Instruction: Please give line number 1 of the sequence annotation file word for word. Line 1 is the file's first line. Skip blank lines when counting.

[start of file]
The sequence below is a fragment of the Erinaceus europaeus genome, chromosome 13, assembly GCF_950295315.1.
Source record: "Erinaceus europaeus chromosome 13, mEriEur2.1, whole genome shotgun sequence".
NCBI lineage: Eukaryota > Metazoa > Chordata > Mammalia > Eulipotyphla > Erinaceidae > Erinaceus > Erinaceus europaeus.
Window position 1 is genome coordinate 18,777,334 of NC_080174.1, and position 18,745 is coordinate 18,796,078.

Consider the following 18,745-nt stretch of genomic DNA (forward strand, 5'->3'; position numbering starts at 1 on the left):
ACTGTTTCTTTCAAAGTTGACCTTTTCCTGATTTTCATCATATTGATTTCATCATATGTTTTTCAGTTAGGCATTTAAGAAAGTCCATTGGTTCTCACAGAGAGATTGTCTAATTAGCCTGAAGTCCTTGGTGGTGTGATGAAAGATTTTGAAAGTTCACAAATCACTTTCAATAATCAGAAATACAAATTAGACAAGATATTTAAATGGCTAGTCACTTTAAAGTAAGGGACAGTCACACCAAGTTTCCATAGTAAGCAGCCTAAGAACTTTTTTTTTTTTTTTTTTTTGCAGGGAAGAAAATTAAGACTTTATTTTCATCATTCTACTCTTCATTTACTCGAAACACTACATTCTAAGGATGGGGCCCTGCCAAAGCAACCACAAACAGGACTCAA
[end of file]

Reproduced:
The sequence below is a fragment of the Erinaceus europaeus genome, chromosome 13, assembly GCF_950295315.1.